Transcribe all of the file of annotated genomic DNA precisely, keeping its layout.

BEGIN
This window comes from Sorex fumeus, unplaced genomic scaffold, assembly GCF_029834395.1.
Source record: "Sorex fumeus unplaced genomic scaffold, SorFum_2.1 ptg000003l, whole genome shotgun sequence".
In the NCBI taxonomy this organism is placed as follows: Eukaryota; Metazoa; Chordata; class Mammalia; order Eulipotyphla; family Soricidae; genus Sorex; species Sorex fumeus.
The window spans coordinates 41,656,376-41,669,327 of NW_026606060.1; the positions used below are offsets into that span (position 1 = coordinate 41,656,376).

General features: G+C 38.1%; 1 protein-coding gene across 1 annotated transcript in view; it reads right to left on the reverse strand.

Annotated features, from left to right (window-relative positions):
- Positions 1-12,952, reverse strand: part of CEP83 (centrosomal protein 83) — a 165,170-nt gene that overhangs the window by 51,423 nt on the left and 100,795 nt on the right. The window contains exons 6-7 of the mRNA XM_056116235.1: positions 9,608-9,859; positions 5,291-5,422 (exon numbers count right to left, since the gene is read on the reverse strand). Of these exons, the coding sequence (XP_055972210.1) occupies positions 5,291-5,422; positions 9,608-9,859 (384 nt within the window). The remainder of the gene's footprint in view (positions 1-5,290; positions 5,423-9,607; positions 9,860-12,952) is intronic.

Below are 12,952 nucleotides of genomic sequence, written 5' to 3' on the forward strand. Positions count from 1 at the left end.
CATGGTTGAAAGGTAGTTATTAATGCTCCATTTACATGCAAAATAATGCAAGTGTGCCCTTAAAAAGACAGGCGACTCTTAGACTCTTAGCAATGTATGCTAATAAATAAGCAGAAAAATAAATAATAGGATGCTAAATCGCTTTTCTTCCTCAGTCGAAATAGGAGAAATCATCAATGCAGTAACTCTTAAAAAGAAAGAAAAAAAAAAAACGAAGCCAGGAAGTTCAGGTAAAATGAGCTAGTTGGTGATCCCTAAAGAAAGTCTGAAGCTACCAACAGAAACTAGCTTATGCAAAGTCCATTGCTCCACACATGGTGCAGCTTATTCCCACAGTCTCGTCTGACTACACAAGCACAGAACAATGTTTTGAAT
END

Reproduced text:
This window comes from Sorex fumeus, unplaced genomic scaffold, assembly GCF_029834395.1.
Source record: "Sorex fumeus unplaced genomic scaffold, SorFum_2.1 ptg000003l, whole genome shotgun sequence".
In the NCBI taxonomy this organism is placed as follows: Eukaryota; Metazoa; Chordata; class Mammalia; order Eulipotyphla; family Soricidae; genus Sorex; species Sorex fumeus.
The window spans coordinates 41,656,376-41,669,327 of NW_026606060.1; the positions used below are offsets into that span (position 1 = coordinate 41,656,376).

General features: G+C 38.1%; 1 protein-coding gene across 1 annotated transcript in view; it reads right to left on the reverse strand.

Annotated features, from left to right (window-relative positions):
- Positions 1-12,952, reverse strand: part of CEP83 (centrosomal protein 83) — a 165,170-nt gene that overhangs the window by 51,423 nt on the left and 100,795 nt on the right. The window contains exons 6-7 of the mRNA XM_056116235.1: positions 9,608-9,859; positions 5,291-5,422 (exon numbers count right to left, since the gene is read on the reverse strand). Of these exons, the coding sequence (XP_055972210.1) occupies positions 5,291-5,422; positions 9,608-9,859 (384 nt within the window). The remainder of the gene's footprint in view (positions 1-5,290; positions 5,423-9,607; positions 9,860-12,952) is intronic.

Below are 12,952 nucleotides of genomic sequence, written 5' to 3' on the forward strand. Positions count from 1 at the left end.
CATGGTTGAAAGGTAGTTATTAATGCTCCATTTACATGCAAAATAATGCAAGTGTGCCCTTAAAAAGACAGGCGACTCTTAGACTCTTAGCAATGTATGCTAATAAATAAGCAGAAAAATAAATAATAGGATGCTAAATCGCTTTTCTTCCTCAGTCGAAATAGGAGAAATCATCAATGCAGTAACTCTTAAAAAGAAAGAAAAAAAAAAAACGAAGCCAGGAAGTTCAGGTAAAATGAGCTAGTTGGTGATCCCTAAAGAAAGTCTGAAGCTACCAACAGAAACTAGCTTATGCAAAGTCCATTGCTCCACACATGGTGCAGCTTATTCCCACAGTCTCGTCTGACTACACAAGCACAGAACAATGTTTTGAAT